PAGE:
Doing Literary Business: American Women Writers in the Nineteenth Century

Doing Literary Business: American Women Writers in the Nineteenth Century

Doing Literary Business: American Women Writers in the Nineteenth Century

Doing Literary Business: American Women Writers in the Nineteenth Century

Synopsis

A UNC Press Enduring Edition -- UNC Press Enduring Editions use the latest in digital technology to make available again books from our distinguished backlist that were previously out of print. These editions are published unaltered from the original, and are presented in affordable paperback formats, bringing readers both historical and cultural value.

Excerpt

This study focuses on the literary careers of five women writers of the nineteenth century: E. D. E. N. Southworth, Harriet Beecher Stowe, Mary Abigail Dodge who used the pseudonym "Gail Hamilton," Helen Hunt Jackson who used the pseudonyms "H. H." and "Saxe Holm," and Elizabeth Stuart Phelps (Ward). Although I had first planned to write a composite history of women's literary professionalism in the nineteenth century based on studies of the careers of twenty writers, I eventually decided that a composite approach obscured important differences between the women by emphasizing somewhat misleading similarities. Therefore, I turned my attention to the five writers named above. I chose these particular writers because I had developed an enormous respect for them as individuals facing particular problems in their careers and because, though individuals, they also show what I believe are some typical experiences and responses of women in the literary marketplace.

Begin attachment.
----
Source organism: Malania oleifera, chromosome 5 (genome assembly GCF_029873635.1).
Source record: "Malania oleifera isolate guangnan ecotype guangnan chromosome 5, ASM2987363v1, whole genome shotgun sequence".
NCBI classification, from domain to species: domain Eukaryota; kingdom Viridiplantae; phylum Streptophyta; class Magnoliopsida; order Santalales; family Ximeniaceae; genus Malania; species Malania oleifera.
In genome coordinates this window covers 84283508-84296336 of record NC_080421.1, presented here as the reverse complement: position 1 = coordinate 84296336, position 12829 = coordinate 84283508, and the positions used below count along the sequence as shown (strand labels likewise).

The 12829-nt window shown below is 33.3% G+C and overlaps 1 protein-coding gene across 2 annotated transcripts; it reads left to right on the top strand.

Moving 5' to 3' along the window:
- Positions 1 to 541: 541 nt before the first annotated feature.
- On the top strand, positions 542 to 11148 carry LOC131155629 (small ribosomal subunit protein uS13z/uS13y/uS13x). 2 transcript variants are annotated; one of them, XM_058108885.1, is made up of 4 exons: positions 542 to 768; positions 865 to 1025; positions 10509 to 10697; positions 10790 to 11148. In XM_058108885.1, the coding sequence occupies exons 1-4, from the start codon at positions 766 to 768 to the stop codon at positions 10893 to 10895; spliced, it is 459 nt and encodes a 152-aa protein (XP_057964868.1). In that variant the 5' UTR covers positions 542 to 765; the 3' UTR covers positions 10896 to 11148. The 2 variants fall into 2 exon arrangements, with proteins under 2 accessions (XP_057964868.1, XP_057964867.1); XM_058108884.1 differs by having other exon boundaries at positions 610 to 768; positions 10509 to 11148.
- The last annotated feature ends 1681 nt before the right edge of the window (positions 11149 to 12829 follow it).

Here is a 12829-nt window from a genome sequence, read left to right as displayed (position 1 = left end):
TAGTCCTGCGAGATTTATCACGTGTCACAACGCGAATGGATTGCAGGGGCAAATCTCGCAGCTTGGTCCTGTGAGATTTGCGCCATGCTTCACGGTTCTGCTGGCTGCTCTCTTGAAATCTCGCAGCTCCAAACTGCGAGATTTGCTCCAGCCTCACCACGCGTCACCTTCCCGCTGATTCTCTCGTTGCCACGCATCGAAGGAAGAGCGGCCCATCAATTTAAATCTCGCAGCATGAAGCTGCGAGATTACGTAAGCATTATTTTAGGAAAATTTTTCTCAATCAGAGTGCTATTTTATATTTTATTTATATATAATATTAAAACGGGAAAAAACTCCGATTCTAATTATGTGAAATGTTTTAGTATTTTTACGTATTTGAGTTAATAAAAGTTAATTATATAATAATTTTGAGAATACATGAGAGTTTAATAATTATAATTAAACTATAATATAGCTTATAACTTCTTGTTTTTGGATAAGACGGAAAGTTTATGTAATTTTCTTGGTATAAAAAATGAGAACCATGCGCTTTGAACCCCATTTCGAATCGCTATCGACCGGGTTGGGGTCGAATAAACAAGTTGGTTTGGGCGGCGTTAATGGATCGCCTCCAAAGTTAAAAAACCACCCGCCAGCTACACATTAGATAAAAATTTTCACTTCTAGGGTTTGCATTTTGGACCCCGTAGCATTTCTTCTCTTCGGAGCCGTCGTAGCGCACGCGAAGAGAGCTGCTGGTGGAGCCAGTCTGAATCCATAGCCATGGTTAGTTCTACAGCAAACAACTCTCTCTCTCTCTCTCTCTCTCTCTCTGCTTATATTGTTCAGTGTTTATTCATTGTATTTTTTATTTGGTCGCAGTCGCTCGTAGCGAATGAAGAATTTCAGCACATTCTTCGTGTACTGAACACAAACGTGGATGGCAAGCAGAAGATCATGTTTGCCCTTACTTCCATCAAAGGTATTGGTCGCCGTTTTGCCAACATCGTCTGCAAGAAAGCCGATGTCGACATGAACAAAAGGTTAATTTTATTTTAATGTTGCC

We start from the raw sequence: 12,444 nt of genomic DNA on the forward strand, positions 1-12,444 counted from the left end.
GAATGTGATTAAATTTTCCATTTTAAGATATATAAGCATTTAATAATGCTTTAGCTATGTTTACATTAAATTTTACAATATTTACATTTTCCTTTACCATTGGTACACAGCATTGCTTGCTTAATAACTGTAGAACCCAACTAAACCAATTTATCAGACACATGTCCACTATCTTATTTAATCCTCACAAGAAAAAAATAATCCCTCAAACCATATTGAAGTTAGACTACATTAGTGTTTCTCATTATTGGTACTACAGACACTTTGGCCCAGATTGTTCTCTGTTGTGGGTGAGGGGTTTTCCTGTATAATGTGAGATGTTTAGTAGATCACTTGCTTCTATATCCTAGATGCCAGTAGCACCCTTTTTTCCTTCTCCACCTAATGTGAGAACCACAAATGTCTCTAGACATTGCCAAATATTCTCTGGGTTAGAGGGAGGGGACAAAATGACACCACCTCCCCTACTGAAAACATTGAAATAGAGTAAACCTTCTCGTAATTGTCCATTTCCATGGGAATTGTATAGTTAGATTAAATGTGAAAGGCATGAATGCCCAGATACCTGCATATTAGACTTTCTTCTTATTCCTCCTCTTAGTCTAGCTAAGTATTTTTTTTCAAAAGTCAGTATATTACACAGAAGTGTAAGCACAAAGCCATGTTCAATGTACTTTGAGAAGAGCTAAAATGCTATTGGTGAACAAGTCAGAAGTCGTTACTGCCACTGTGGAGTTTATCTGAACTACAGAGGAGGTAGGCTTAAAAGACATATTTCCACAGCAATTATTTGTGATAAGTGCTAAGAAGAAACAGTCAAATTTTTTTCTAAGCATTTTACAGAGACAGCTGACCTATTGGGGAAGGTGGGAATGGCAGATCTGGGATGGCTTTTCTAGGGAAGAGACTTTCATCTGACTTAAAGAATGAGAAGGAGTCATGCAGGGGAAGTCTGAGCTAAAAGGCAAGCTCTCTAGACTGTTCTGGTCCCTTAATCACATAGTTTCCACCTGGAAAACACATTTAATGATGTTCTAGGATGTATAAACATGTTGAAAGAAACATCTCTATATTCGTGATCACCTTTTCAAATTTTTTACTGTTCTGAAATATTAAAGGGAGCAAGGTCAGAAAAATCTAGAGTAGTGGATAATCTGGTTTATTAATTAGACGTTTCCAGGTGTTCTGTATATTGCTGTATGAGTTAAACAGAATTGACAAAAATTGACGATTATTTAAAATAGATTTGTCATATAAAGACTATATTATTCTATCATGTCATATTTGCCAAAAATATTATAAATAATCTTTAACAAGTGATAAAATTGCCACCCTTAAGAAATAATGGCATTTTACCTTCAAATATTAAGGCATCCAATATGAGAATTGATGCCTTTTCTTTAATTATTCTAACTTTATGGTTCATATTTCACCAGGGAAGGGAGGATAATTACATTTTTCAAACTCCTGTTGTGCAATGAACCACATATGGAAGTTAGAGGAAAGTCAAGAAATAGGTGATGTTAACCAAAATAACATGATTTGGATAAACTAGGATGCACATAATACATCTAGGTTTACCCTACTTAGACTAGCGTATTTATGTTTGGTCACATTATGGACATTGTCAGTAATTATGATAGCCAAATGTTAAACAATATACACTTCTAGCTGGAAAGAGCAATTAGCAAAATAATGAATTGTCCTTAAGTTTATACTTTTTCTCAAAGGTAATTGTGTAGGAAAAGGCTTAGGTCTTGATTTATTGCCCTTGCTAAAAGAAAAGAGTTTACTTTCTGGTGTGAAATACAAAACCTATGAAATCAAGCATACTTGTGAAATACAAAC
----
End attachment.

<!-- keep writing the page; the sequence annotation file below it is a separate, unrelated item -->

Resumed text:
My choice of individuals will, perhaps, be faulted for one reason or another: I have left out some important writers; I have not looked at those women who failed; I have not adequately represented women's cultural diversity. I would claim, however, that my five writers provide a good cross section from the very popular to the moderately successful, from the well-to-do to the occasionally impoverished; their social class and race are typical of writers of their time, although their approaches to and experiences in the world were quite varied. They also represent women's participation in a variety of literary fields—fiction, poetry, and nonfiction ; they used literary approaches from the sensational to the serious. In addition, the overlapping years of these writers' careers provide a useful time line for women's participation in the literary marketplace from the I840s to the early I900s. Although I do not claim they represent every woman's experiences in that marketplace, I do believe these five women . . .

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